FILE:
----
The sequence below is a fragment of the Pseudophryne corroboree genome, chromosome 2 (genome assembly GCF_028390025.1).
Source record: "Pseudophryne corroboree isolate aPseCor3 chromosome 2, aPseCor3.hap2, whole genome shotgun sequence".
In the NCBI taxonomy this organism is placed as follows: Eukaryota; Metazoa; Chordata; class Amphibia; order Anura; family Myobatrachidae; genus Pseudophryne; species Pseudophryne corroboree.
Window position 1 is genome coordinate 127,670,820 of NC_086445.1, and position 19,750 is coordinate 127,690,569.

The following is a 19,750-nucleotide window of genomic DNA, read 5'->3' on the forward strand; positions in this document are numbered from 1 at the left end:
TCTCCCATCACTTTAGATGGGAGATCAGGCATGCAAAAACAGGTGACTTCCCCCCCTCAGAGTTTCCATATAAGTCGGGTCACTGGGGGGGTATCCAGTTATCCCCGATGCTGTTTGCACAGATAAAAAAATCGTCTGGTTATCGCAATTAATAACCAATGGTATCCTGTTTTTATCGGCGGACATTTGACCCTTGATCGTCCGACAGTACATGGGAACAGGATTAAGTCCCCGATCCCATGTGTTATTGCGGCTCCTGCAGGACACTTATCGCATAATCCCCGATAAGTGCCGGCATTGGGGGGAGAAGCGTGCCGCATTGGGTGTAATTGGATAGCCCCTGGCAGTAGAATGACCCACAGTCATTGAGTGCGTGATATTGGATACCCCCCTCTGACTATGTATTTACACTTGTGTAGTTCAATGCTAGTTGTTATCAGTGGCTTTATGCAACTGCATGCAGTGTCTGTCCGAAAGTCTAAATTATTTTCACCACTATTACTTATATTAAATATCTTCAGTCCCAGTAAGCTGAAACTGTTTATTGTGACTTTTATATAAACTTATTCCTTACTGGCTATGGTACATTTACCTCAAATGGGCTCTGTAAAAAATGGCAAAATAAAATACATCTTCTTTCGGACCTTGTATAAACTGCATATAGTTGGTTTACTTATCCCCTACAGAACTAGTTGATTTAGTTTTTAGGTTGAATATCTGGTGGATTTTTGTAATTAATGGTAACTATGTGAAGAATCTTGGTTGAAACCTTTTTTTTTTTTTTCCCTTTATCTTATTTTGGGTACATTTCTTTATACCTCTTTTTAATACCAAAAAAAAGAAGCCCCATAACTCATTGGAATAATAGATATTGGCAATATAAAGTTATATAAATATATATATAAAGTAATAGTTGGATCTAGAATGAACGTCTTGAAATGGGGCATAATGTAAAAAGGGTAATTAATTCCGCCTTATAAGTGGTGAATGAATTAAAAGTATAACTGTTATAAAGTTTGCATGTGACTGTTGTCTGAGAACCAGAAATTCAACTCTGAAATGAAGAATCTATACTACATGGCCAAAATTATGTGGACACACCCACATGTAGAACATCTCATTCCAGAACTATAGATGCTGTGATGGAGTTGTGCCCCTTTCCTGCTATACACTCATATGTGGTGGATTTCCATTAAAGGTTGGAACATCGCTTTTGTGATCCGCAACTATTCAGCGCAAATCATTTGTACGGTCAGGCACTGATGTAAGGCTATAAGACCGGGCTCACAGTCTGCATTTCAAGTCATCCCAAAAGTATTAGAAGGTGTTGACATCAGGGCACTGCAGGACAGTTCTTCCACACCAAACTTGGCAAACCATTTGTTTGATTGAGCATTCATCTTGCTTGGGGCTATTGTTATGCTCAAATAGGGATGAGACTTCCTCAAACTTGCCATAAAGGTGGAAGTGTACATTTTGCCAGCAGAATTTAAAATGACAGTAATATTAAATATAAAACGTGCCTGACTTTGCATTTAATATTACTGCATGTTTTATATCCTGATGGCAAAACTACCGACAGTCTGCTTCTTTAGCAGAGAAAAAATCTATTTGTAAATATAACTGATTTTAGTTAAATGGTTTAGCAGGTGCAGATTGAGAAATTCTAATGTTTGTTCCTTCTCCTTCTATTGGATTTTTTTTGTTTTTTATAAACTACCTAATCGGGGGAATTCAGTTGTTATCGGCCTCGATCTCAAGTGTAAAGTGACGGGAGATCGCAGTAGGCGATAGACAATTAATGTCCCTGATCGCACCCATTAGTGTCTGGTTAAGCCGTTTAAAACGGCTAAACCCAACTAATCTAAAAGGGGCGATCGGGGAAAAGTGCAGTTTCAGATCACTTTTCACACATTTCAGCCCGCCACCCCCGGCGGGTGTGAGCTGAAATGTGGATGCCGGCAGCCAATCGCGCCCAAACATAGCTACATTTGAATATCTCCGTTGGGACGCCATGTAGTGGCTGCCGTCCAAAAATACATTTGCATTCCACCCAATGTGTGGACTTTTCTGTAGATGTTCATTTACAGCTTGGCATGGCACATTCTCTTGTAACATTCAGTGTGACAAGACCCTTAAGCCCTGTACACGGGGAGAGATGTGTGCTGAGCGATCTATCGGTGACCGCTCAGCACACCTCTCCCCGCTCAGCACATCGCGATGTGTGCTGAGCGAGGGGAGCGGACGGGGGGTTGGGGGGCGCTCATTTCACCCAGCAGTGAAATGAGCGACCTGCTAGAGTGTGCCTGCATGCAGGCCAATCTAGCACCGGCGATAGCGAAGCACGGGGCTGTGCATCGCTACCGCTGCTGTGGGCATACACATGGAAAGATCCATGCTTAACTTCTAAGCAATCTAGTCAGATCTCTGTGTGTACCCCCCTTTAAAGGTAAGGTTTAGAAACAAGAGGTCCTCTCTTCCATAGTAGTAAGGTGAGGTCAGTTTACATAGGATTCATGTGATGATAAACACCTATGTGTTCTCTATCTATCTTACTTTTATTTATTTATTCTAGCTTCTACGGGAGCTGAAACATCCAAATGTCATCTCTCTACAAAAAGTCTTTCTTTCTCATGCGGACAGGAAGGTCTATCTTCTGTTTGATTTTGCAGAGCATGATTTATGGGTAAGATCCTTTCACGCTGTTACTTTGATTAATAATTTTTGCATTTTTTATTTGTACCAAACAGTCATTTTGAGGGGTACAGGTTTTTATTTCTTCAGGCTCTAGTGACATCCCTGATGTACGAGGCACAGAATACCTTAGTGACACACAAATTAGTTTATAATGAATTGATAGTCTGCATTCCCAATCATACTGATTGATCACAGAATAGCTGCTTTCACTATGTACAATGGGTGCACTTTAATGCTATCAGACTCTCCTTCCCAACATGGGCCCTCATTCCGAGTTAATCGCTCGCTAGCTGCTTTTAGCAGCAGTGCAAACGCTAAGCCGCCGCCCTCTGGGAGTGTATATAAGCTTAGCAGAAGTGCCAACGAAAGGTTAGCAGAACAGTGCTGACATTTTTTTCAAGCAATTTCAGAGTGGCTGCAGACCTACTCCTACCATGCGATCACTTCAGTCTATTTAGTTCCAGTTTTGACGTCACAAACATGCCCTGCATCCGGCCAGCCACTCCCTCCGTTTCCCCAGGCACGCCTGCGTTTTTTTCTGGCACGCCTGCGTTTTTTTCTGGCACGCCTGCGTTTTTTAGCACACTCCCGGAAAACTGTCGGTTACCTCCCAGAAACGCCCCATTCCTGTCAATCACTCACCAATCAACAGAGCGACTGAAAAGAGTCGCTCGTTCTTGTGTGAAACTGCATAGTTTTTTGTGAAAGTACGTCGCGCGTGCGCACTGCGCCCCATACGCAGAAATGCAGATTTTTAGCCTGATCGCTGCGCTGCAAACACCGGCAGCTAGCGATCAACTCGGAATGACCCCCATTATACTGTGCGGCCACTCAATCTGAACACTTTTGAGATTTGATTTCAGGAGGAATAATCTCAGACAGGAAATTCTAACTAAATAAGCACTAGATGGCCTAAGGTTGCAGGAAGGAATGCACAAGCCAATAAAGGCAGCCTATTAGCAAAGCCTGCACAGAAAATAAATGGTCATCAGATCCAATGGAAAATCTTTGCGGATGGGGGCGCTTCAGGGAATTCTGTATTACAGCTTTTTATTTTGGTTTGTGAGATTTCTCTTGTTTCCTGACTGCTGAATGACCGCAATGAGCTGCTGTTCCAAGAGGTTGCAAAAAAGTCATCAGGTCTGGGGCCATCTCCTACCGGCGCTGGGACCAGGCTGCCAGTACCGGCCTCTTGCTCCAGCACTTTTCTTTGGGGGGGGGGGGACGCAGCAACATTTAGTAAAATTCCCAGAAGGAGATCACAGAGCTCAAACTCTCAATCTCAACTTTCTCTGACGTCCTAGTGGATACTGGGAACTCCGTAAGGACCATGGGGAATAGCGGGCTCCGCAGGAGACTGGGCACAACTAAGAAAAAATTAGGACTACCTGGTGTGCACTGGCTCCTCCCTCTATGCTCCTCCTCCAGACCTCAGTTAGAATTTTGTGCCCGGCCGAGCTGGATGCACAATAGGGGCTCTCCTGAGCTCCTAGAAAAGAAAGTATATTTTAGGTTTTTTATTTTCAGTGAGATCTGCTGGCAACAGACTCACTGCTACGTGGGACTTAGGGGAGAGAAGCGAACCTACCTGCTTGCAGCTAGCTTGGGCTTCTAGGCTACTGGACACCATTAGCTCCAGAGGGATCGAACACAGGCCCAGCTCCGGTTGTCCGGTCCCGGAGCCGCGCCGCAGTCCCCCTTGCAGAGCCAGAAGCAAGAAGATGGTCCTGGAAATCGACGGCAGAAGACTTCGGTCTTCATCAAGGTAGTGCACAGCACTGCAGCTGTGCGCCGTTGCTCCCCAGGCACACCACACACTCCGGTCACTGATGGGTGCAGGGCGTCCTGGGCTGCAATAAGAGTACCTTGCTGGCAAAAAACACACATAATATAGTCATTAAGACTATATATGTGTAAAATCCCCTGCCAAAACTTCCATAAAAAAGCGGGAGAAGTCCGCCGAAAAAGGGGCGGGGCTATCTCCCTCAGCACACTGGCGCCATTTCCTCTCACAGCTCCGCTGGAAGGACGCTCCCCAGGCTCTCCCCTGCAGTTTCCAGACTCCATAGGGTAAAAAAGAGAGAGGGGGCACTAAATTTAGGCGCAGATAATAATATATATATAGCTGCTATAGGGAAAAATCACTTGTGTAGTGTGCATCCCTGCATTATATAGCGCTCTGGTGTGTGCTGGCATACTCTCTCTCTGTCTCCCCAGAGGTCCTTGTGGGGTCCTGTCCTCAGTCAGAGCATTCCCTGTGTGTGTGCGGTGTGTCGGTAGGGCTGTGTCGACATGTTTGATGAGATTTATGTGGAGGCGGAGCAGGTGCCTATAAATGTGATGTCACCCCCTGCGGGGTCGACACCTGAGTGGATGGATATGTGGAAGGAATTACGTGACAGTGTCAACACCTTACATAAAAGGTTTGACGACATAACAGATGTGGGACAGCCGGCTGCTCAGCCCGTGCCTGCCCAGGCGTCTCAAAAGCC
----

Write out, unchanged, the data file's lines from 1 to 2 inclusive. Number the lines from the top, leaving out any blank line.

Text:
The sequence below is a fragment of the Pseudophryne corroboree genome, chromosome 2 (genome assembly GCF_028390025.1).
Source record: "Pseudophryne corroboree isolate aPseCor3 chromosome 2, aPseCor3.hap2, whole genome shotgun sequence".